To return to Benderson’s objection, the articulation of a queer abstraction must not be mistaken for a desexualization of this kind of art; rather, it is an infusionary reminder that abstraction, in itself, is necessarily perverse, sexual, affirmative of the corporeal. Fucking is also abstraction. All forms of non-Catholic fucking, fucking without a purely procreative intent. Fucking is praxis (creation). There’s the old cliché that to fuck is to lose yourself in the other. This needs to be revised. To fuck is rather to mix one’s selves (for one is always a multiple) with the other’s selves, to put all those selves into a blender and make a chunky cocktail that, when diluted, yields a consistency that elicits a postradial primordial mud: here comes a future where there’s no such thing as names. 



All abstraction is fundamentally queer, because queerness is an abstract state of being. 



Travis Jeppesen is the author of See You Again in Pyongyang, The Suiciders, Victims, Wolf at the Door, and All Fall, among other books. In addition to his fiction and art criticism, he is known as the creator of object-oriented writing, a metaphysical form of writing as embodiment that attempts to channel the inner lives of objects. His first major object-oriented writing project, 16 Sculptures, was published in book form by Publication Studio, was featured in the 2014 Whitney Biennial as an audio installation, and was the subject of a solo exhibition at Wilkinson Gallery in London. Jeppesen’s new book of essays, Bad Writing, is forthcoming this spring from Sternberg Press. He is based in Berlin and Shanghai, where he teaches at the Institute for Cultural and Creative Industry at Shanghai Jiaotong University.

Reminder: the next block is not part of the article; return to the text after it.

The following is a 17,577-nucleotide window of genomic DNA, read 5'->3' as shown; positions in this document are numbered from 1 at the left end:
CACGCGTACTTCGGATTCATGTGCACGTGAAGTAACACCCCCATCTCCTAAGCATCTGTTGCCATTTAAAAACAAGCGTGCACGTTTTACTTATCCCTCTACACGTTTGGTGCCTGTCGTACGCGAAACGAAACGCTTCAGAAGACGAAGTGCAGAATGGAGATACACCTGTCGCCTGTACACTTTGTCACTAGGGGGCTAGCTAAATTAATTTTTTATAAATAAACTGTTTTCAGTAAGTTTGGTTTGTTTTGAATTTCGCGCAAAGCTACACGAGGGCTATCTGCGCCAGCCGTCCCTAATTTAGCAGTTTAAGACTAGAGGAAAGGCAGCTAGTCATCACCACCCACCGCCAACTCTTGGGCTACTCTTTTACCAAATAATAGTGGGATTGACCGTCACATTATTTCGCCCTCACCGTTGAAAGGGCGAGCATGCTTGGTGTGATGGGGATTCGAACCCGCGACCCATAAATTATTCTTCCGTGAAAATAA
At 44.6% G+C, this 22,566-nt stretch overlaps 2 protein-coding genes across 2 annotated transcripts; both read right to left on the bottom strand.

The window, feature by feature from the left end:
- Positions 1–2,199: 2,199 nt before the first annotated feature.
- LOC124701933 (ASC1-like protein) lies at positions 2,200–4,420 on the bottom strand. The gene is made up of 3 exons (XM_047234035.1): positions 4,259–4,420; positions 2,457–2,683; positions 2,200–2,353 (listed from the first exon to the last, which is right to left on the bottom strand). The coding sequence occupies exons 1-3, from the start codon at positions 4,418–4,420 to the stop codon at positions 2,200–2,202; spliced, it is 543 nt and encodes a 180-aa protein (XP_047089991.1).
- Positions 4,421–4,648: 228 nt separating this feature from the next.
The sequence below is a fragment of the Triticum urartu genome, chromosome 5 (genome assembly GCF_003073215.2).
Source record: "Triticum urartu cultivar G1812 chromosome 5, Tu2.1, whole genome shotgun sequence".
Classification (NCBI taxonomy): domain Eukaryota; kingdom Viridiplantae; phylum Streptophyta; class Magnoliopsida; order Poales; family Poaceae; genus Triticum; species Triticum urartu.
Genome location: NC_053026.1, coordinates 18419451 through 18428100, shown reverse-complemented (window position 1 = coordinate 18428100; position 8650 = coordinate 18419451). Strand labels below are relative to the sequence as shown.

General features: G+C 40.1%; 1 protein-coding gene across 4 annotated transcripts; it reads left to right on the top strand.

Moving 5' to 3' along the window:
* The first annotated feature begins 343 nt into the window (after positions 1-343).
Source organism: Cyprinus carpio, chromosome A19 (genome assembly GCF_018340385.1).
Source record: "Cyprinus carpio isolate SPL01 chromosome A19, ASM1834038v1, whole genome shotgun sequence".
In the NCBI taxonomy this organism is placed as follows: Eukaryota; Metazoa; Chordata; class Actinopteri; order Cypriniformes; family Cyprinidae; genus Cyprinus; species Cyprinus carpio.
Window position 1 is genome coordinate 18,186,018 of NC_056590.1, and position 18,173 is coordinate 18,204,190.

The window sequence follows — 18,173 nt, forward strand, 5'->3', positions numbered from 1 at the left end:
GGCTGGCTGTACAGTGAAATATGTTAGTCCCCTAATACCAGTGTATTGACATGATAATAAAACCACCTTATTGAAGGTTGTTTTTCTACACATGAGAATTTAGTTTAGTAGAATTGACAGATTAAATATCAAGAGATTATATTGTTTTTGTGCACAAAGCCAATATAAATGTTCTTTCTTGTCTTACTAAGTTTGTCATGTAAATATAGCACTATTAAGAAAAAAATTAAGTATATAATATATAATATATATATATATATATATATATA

Originally published on Mousse 66